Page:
Creative Non-Fiction is, by definition, rooted in reality, or at least “truth”. Because CNF writers are constantly working with reality, they are constantly faced with the ethical dilemma of disclosing the experiences of others. New journalists, especially struggle with these situations. For example, in New Orleans, a Harvard Law grad and former law clerk had her work removed from a journal because it disclosed sensitive or confidential information regarding a death penalty trial. They defense attorney sought a court order, preventing the author from publishing the story anywhere.
One writer, commenting on the case said, “Unfortunately, neither this news article or the essay itself are enough to judge whether she broke confidentiality agreements. It’s a good essay, but I did find myself wondering how she learned certain things. If it was from news articles and interviews the lawyers had done publicly, then she’s good. If not, then I’m not a fan of using privileged information as she did. A court case may be the only way to discover how exactly she learned what. Until then, this looks like a great case to teach, discussing how the essay makes us think and feel about such delicate legal issues.” – Nels
Another writer commented to the same effect, “Whatever the ultimate resolution of the situation, it illustrates the ethical/moral component of writing “creative” non-fiction. The mere fact that an essay is “beautifully-written” doesn’t overshadow how the content was obtained and developed.” – Bob Shea
However, this ethical question is not restricted to matters of law, national security, and areas where confidentiality is an explicit policy. The ethics of disclosure also applies to subject matter where the writer has absolutely no legal obligation not to write about it. For example, writing about traumatic events in someone else’s life, when they have not chosen to disclose those details, requires a conscious approach.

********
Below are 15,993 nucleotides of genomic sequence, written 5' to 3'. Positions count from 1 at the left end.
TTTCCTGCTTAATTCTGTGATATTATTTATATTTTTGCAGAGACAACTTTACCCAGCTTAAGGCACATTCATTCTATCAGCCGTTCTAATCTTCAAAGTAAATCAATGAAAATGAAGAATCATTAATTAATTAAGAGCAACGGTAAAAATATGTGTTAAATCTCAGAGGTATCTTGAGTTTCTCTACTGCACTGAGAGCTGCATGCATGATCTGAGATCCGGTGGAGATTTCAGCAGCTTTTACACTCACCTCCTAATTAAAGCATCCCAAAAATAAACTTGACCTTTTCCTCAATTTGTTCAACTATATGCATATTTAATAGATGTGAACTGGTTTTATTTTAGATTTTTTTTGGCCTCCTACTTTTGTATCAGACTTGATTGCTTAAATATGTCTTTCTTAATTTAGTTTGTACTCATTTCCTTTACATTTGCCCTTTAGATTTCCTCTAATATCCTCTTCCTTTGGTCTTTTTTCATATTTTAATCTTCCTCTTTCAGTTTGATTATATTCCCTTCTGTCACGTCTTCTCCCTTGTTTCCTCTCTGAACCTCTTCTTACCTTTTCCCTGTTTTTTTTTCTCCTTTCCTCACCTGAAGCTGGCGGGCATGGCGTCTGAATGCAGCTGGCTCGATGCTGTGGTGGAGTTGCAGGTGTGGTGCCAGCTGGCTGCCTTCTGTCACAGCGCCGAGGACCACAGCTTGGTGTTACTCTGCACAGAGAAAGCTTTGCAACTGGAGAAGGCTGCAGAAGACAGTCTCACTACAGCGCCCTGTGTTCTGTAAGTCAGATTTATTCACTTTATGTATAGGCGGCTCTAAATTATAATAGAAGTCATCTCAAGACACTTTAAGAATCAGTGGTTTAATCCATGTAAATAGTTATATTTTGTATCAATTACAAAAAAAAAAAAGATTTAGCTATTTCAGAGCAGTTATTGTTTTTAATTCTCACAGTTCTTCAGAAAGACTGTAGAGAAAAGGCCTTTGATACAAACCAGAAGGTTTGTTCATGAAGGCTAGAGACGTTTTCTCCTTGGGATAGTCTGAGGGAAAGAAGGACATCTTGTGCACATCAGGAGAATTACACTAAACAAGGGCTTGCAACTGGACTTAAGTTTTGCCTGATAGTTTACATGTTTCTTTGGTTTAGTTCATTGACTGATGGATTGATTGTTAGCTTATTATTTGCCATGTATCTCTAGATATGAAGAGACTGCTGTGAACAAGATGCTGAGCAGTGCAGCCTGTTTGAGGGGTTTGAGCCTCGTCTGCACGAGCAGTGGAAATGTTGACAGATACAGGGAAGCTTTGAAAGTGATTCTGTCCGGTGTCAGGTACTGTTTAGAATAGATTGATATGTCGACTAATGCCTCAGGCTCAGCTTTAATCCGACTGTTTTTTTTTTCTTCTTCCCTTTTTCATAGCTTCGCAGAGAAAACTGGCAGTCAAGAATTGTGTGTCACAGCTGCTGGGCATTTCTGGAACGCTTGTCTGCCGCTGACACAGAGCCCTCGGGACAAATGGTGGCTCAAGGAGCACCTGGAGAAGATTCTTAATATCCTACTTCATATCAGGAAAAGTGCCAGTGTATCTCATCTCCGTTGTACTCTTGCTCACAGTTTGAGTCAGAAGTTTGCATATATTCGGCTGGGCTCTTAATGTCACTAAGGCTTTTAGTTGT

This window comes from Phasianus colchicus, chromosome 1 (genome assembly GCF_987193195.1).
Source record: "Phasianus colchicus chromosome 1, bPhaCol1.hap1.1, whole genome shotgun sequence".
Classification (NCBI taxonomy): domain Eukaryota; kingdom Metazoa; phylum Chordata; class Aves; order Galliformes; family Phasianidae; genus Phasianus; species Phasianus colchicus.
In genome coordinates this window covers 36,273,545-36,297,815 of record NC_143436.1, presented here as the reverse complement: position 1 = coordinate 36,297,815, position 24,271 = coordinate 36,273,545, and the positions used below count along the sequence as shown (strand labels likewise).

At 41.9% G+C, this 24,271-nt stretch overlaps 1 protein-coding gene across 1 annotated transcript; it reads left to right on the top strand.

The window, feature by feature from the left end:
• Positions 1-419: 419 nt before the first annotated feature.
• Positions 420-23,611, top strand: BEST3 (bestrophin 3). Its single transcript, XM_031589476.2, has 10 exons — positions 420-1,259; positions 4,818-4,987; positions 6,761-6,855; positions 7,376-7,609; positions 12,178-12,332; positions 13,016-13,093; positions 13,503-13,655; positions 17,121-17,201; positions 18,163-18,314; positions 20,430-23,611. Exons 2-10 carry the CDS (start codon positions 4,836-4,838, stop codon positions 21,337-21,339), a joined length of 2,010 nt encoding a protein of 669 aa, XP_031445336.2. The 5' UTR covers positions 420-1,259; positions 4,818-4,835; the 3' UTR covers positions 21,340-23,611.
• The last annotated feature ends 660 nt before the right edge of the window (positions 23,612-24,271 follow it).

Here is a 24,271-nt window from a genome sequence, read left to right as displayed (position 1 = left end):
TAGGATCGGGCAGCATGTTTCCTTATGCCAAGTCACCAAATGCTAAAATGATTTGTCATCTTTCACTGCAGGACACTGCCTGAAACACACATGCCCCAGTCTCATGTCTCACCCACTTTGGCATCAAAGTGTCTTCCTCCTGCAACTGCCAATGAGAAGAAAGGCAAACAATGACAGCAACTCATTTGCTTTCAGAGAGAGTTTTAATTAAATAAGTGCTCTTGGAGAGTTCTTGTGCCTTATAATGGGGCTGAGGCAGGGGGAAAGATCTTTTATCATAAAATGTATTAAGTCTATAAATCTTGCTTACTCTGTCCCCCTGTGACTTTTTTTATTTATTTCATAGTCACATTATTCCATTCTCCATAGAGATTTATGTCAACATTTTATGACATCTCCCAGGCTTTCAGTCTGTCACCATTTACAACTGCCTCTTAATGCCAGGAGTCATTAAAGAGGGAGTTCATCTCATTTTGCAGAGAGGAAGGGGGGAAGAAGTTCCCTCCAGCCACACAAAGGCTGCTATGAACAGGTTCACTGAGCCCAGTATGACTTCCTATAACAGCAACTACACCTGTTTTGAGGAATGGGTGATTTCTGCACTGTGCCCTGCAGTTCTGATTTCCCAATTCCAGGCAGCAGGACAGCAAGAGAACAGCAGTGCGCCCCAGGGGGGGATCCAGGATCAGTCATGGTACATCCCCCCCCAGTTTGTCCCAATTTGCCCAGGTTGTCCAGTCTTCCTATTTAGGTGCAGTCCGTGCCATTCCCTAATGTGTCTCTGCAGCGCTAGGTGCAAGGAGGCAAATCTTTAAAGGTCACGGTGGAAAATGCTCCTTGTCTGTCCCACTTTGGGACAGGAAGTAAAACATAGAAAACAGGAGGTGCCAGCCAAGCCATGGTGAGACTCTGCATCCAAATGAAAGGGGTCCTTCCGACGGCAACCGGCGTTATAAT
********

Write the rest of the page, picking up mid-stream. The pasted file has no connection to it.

In a blog post called “The Danger of Disclosure”, Roxanne Gay writes the following:
“In 2010, an eleven-year-old girl was gang raped in Cleveland, Texas, a story I first heard about when acquaintances discussed the case on social media. Then the New York Times published an article about the assault—specifically, about how it had affected the town. Oh, how the article lamented for that poor, poor town and the young men whose lives had been irrevocably changed.
The language used in the article, the language used to refer to a vicious rape—the actual crime in question—was so careless. It was the first time I had ever felt so moved by a story and a complex set of social circumstances that I needed to write my way through it. I felt obligated to respond as a woman, as a writer, as a human being.”
It seems Roxanne Gay found the original report to be exploitative in their eagerness to politicize the rape and to carelessly put the narrative before the sensitivity of the information. In some instances, it may be sufficient to remove or change names and specific locations. But, if a story is big enough, one writer’s restraint does no good when another writer chooses to disclose the same event. Further, in compensating by removing names, we find a new problem, as we struggle for balance between “fact” and “truth” in an attempt to respect the sensitive nature of the story. Both of these instances really serve as a case study of the ethical dilemmas at the heart of this genre.